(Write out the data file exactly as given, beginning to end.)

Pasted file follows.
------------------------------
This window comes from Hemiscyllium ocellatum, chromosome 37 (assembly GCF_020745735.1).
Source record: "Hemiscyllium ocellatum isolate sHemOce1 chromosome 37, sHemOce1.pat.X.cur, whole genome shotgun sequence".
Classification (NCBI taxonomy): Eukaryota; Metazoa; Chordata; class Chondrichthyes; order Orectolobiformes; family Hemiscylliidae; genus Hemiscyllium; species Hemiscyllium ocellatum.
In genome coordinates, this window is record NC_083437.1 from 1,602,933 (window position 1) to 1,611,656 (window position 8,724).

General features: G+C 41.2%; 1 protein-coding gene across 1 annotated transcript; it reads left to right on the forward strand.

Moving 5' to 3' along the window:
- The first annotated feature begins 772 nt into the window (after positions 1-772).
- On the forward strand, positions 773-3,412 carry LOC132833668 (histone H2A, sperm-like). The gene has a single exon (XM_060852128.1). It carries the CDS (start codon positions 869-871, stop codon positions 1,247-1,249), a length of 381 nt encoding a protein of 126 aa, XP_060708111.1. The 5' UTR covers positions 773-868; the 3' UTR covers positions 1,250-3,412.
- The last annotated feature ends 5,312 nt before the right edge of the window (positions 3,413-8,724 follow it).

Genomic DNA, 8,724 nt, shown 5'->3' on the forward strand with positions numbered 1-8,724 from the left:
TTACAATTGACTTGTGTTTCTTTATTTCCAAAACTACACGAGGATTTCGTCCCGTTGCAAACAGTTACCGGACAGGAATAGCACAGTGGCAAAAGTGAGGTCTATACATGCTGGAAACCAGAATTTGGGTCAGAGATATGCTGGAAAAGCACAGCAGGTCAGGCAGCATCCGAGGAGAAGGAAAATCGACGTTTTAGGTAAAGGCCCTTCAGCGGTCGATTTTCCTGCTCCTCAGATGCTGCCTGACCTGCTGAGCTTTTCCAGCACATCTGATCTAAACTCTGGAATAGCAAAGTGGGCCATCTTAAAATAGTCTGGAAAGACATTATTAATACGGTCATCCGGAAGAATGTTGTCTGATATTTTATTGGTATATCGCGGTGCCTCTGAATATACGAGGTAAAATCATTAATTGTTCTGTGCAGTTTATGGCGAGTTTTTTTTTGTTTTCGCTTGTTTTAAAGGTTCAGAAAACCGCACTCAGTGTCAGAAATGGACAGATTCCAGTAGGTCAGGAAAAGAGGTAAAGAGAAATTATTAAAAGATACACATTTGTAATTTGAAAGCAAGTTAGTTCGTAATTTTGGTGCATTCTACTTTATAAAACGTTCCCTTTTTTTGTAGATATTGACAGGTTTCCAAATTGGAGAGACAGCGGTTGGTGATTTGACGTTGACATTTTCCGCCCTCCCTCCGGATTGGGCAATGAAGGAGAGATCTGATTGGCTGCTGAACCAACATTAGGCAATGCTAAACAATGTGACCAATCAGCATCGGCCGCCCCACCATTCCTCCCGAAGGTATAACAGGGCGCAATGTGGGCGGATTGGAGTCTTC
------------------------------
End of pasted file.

This window comes from Hemiscyllium ocellatum, chromosome 37 (assembly GCF_020745735.1).
Source record: "Hemiscyllium ocellatum isolate sHemOce1 chromosome 37, sHemOce1.pat.X.cur, whole genome shotgun sequence".
Classification (NCBI taxonomy): Eukaryota; Metazoa; Chordata; class Chondrichthyes; order Orectolobiformes; family Hemiscylliidae; genus Hemiscyllium; species Hemiscyllium ocellatum.
In genome coordinates, this window is record NC_083437.1 from 1,602,933 (window position 1) to 1,611,656 (window position 8,724).

General features: G+C 41.2%; 1 protein-coding gene across 1 annotated transcript; it reads left to right on the forward strand.

Moving 5' to 3' along the window:
- The first annotated feature begins 772 nt into the window (after positions 1-772).
- On the forward strand, positions 773-3,412 carry LOC132833668 (histone H2A, sperm-like). The gene has a single exon (XM_060852128.1). It carries the CDS (start codon positions 869-871, stop codon positions 1,247-1,249), a length of 381 nt encoding a protein of 126 aa, XP_060708111.1. The 5' UTR covers positions 773-868; the 3' UTR covers positions 1,250-3,412.
- The last annotated feature ends 5,312 nt before the right edge of the window (positions 3,413-8,724 follow it).

Genomic DNA, 8,724 nt, shown 5'->3' on the forward strand with positions numbered 1-8,724 from the left:
TTACAATTGACTTGTGTTTCTTTATTTCCAAAACTACACGAGGATTTCGTCCCGTTGCAAACAGTTACCGGACAGGAATAGCACAGTGGCAAAAGTGAGGTCTATACATGCTGGAAACCAGAATTTGGGTCAGAGATATGCTGGAAAAGCACAGCAGGTCAGGCAGCATCCGAGGAGAAGGAAAATCGACGTTTTAGGTAAAGGCCCTTCAGCGGTCGATTTTCCTGCTCCTCAGATGCTGCCTGACCTGCTGAGCTTTTCCAGCACATCTGATCTAAACTCTGGAATAGCAAAGTGGGCCATCTTAAAATAGTCTGGAAAGACATTATTAATACGGTCATCCGGAAGAATGTTGTCTGATATTTTATTGGTATATCGCGGTGCCTCTGAATATACGAGGTAAAATCATTAATTGTTCTGTGCAGTTTATGGCGAGTTTTTTTTTGTTTTCGCTTGTTTTAAAGGTTCAGAAAACCGCACTCAGTGTCAGAAATGGACAGATTCCAGTAGGTCAGGAAAAGAGGTAAAGAGAAATTATTAAAAGATACACATTTGTAATTTGAAAGCAAGTTAGTTCGTAATTTTGGTGCATTCTACTTTATAAAACGTTCCCTTTTTTTGTAGATATTGACAGGTTTCCAAATTGGAGAGACAGCGGTTGGTGATTTGACGTTGACATTTTCCGCCCTCCCTCCGGATTGGGCAATGAAGGAGAGATCTGATTGGCTGCTGAACCAACATTAGGCAATGCTAAACAATGTGACCAATCAGCATCGGCCGCCCCACCATTCCTCCCGAAGGTATAACAGGGCGCAATGTGGGCGGATTGGAGTCTTC